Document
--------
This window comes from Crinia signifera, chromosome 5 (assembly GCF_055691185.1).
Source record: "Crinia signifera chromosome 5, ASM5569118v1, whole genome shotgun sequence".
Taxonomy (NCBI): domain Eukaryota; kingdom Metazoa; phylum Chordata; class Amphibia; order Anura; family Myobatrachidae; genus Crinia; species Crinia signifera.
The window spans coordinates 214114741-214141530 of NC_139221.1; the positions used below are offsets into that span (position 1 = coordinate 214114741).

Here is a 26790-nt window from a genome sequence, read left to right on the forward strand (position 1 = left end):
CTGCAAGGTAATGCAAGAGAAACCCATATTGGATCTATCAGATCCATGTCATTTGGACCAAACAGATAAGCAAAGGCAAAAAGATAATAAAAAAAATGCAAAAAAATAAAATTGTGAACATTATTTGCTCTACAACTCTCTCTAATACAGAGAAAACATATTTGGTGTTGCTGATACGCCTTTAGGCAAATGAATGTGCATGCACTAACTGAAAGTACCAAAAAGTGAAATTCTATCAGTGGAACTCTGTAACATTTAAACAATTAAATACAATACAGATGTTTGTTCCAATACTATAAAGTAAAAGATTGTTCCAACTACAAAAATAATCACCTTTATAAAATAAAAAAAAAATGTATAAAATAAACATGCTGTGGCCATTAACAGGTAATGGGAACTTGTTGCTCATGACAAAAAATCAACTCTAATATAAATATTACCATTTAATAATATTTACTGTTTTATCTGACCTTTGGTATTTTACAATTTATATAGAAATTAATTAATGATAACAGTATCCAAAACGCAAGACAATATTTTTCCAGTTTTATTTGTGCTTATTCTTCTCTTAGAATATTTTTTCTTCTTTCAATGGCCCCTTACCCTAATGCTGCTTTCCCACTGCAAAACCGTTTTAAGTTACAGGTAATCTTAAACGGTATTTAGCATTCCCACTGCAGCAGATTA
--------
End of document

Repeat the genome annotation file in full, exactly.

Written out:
This window comes from Crinia signifera, chromosome 5 (assembly GCF_055691185.1).
Source record: "Crinia signifera chromosome 5, ASM5569118v1, whole genome shotgun sequence".
Taxonomy (NCBI): domain Eukaryota; kingdom Metazoa; phylum Chordata; class Amphibia; order Anura; family Myobatrachidae; genus Crinia; species Crinia signifera.
The window spans coordinates 214114741-214141530 of NC_139221.1; the positions used below are offsets into that span (position 1 = coordinate 214114741).

Here is a 26790-nt window from a genome sequence, read left to right on the forward strand (position 1 = left end):
CTGCAAGGTAATGCAAGAGAAACCCATATTGGATCTATCAGATCCATGTCATTTGGACCAAACAGATAAGCAAAGGCAAAAAGATAATAAAAAAAATGCAAAAAAATAAAATTGTGAACATTATTTGCTCTACAACTCTCTCTAATACAGAGAAAACATATTTGGTGTTGCTGATACGCCTTTAGGCAAATGAATGTGCATGCACTAACTGAAAGTACCAAAAAGTGAAATTCTATCAGTGGAACTCTGTAACATTTAAACAATTAAATACAATACAGATGTTTGTTCCAATACTATAAAGTAAAAGATTGTTCCAACTACAAAAATAATCACCTTTATAAAATAAAAAAAAAATGTATAAAATAAACATGCTGTGGCCATTAACAGGTAATGGGAACTTGTTGCTCATGACAAAAAATCAACTCTAATATAAATATTACCATTTAATAATATTTACTGTTTTATCTGACCTTTGGTATTTTACAATTTATATAGAAATTAATTAATGATAACAGTATCCAAAACGCAAGACAATATTTTTCCAGTTTTATTTGTGCTTATTCTTCTCTTAGAATATTTTTTCTTCTTTCAATGGCCCCTTACCCTAATGCTGCTTTCCCACTGCAAAACCGTTTTAAGTTACAGGTAATCTTAAACGGTATTTAGCATTCCCACTGCAGCAGATTA